32. Alien Swarm

Did you know that Valve, maker of Half-Life and Portal, made a multiplayer twin stick shooter? Well it did.

Alien Swarm

Alien Swarm is a co-op experience that sees you face-off against hordes of aliens, and it really has more in common with Left 4 Dead than the RPGs that are commonly called free-to-play. The look is quite different, though. You see the action from high above, not that it's enough to stop the white knuckle effect when the blasting really heats up.

This is a gem many people have missed out on, so look it up on Steam now.


33. DC Universe Online

DC Universe Online lets you create a hero and leap into action in the streets of Gotham and Metropolis, either backing up Batman or signing up with your favourite super-villains.

DC Universe Online

The outside street action is pretty bland, but the dungeon design includes just about everyone from the DC Universe to fight or team up with, and is just as much fun whether you want to form your own Justice League or live the life of a super-powered lone wolf. (But not Wolverine.)

It's one for superhero fans only, perhaps, but who wouldn't want to try out life as a flying super villain for a few hours?


34. Fallen London

Descend if you dare into a vision of Victorian London abducted by a swarm of bats and moved to the edge of Hell. Fallen London is the digital equivalent of a classic 'choose your own adventure' book.

Fallen London

Slightly simplistic mechanics don't spoil a gorgeously written world of demons and social intrigue, and while there are some social elements, you don't need to annoy friends to make the most of your new life in this surreal underworld.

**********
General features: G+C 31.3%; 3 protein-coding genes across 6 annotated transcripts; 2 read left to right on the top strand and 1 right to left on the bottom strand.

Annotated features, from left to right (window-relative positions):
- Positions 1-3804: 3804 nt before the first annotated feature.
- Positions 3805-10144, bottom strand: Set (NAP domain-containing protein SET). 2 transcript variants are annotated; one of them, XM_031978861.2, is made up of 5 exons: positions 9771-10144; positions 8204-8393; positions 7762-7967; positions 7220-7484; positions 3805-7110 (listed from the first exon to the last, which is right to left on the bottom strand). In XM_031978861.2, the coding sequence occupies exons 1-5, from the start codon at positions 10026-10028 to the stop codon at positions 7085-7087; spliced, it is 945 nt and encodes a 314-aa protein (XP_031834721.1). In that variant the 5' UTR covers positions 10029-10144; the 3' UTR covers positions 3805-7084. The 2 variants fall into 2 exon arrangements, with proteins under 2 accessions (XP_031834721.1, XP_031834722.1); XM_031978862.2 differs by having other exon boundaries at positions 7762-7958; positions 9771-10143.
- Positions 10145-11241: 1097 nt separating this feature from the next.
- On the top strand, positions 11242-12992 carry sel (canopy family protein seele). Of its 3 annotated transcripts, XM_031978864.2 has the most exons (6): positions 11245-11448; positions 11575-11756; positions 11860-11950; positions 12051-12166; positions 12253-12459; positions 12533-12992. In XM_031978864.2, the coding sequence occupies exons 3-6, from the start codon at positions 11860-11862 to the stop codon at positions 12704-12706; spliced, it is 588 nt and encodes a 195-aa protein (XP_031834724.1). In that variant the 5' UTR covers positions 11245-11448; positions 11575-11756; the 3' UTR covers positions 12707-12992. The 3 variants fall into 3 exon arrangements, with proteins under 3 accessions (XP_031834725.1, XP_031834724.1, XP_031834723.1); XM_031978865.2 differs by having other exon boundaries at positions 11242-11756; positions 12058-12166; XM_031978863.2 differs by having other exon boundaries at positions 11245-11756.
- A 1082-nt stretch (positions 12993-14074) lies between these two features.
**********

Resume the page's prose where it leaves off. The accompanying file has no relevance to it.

35. Auto Club Revolution

There are plenty of free-to-play driving games out there, but one of the few not tied to a single car-maker is Auto Club Revolution. Instead, there are two – it was made in association with BMW and Renault.

Auto Club Revolution

The game lets you drive some of the world's best cars for free – especially if you play through the BMW Experience, which gives you the Series M Coupe as your starter vehicle. Auto Club Revolution features racing, driving for pleasure, and a huge community waiting to welcome you onto assorted real-world courses.

If you want to get your hands dirty, you can also customise each car with actual parts, and give them a full makeover with decals and other neat touches.


36. Spelunky

You can now get Spelunky on all sorts of platforms – it's pretty high-profile for an indie title. But it began its life PC-only, and it's this original 'non HD' Classic version you can still get for free today.

Spelunky is about anger, hate and, most of all, death. It looks like a simple enough platform game – an Indiana Jones pastiche set in a cavern full of tricks and traps – and it is.


There's nothing complicated about it. Every enemy is avoidable. Every trap can be dealt with.

The catch is that every time you play, the entire game is randomised. In one game you'll stumble through screen after screen of spiked horrors and swarming monsters; in the next, the software will bend over backwards to give you gold and help you on your way.

The trick is learning the ropes, figuring out how to get past every obstacle, and then doing so perfectly as and when the game throws things at you. You will die. You will die a lot. But the important thing is that in death, you learn.